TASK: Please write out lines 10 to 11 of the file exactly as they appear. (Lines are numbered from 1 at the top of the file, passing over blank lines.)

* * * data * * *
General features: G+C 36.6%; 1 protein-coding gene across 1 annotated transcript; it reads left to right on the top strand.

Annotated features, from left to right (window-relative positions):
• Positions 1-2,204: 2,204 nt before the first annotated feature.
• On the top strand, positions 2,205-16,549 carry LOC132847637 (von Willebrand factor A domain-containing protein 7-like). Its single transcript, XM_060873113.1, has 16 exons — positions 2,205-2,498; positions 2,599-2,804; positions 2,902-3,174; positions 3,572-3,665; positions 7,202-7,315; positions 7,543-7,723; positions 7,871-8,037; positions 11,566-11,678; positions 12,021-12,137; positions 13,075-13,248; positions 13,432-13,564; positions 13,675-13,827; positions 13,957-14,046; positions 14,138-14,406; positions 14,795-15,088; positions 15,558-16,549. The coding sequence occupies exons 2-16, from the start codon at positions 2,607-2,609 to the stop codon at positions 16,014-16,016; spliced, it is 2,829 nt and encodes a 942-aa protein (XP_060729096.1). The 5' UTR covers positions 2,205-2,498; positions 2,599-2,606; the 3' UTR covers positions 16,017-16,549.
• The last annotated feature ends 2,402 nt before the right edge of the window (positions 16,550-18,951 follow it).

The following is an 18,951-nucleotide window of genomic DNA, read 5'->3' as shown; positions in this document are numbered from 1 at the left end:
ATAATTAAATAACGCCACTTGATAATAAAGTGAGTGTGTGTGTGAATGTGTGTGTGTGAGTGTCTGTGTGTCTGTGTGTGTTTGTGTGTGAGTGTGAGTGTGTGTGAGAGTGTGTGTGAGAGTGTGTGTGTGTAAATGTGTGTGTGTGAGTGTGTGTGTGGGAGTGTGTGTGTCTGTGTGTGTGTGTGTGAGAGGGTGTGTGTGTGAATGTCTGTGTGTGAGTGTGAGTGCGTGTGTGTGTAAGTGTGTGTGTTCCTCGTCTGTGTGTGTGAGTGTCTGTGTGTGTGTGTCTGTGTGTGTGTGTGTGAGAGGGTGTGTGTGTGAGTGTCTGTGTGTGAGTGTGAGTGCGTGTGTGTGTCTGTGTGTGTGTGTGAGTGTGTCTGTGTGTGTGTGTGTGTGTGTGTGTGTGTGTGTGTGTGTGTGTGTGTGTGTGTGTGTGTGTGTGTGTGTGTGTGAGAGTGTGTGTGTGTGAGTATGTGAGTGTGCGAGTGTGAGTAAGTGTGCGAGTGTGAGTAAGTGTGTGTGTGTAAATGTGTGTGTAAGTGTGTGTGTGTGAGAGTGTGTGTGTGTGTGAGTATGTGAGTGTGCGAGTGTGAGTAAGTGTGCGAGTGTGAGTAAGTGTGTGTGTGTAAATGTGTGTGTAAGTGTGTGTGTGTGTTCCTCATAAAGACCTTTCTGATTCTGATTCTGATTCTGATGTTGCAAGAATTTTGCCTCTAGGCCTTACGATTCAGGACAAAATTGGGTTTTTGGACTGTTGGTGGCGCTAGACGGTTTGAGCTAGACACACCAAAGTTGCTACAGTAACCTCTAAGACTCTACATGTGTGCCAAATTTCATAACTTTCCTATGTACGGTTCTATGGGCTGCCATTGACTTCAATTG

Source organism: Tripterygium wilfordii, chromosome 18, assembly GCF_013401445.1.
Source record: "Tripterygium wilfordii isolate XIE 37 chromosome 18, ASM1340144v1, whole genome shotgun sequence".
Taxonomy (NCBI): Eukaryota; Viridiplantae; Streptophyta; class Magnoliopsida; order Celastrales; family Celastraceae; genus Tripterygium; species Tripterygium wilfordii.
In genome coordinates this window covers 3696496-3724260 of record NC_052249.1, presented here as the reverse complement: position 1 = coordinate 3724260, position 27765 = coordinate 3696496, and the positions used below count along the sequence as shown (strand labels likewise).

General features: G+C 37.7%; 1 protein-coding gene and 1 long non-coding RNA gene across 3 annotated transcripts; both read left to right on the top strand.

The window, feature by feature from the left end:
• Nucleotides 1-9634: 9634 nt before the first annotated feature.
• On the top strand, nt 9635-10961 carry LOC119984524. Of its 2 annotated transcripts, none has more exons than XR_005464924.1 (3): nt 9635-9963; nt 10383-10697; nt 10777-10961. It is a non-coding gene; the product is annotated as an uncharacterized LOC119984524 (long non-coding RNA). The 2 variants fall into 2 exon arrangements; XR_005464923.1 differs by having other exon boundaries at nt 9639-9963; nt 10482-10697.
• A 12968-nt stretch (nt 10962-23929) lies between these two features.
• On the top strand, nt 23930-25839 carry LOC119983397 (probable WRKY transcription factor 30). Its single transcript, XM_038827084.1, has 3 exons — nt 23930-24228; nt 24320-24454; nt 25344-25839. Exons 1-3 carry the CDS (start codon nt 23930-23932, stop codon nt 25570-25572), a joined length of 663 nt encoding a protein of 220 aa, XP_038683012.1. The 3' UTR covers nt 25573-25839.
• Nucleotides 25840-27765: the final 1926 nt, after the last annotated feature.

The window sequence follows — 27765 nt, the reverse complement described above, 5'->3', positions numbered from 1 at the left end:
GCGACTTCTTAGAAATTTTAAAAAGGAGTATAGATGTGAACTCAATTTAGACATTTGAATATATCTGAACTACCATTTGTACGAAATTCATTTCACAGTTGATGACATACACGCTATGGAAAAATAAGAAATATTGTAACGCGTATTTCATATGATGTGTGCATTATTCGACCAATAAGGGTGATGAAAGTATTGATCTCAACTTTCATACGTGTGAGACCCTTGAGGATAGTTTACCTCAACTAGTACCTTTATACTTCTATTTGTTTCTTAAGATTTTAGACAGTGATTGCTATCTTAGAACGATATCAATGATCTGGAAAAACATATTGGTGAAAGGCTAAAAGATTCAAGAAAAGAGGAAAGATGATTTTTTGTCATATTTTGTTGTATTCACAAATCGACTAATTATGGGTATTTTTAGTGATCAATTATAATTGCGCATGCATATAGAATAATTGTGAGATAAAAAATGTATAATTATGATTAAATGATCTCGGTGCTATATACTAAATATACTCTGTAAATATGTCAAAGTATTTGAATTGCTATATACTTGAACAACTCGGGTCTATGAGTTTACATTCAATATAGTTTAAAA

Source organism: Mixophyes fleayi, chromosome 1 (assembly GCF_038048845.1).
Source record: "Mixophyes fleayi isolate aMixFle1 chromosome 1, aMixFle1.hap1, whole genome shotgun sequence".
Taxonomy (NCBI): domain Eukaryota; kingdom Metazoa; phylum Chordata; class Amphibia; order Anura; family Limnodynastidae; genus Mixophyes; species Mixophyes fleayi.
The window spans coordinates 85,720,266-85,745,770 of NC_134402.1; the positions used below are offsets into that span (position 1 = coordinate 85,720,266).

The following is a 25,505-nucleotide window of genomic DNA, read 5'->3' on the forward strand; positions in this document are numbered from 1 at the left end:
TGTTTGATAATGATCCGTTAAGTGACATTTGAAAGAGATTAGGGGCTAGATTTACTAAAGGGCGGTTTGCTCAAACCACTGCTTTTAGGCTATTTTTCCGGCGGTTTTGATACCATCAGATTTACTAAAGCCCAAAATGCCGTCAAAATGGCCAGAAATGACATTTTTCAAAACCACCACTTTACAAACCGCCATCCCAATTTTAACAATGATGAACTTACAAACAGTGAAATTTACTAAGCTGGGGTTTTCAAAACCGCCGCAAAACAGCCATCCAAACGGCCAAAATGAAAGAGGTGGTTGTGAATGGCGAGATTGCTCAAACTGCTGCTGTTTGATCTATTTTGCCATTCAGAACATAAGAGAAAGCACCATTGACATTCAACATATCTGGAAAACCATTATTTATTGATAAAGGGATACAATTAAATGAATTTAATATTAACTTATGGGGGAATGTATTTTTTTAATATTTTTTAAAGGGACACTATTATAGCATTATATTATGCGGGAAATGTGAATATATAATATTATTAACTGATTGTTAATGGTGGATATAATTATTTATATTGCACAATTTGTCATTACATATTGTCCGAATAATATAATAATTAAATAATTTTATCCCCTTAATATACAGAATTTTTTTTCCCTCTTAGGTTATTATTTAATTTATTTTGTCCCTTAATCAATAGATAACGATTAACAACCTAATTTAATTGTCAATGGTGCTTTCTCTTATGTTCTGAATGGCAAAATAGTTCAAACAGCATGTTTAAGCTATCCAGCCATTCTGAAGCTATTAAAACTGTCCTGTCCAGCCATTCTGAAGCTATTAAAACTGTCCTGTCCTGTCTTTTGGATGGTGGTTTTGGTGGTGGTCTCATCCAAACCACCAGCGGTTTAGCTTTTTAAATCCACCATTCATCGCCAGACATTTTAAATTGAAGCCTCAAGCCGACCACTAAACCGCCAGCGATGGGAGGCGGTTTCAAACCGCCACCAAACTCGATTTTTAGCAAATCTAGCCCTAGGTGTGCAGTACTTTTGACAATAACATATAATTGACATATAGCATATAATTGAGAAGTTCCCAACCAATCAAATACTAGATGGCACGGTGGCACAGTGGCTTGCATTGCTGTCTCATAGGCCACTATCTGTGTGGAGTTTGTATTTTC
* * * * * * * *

Taxonomy (NCBI): Eukaryota; Viridiplantae; Streptophyta; class Magnoliopsida; order Celastrales; family Celastraceae; genus Tripterygium; species Tripterygium wilfordii.
In genome coordinates this window covers 3696496-3724260 of record NC_052249.1, presented here as the reverse complement: position 1 = coordinate 3724260, position 27765 = coordinate 3696496, and the positions used below count along the sequence as shown (strand labels likewise).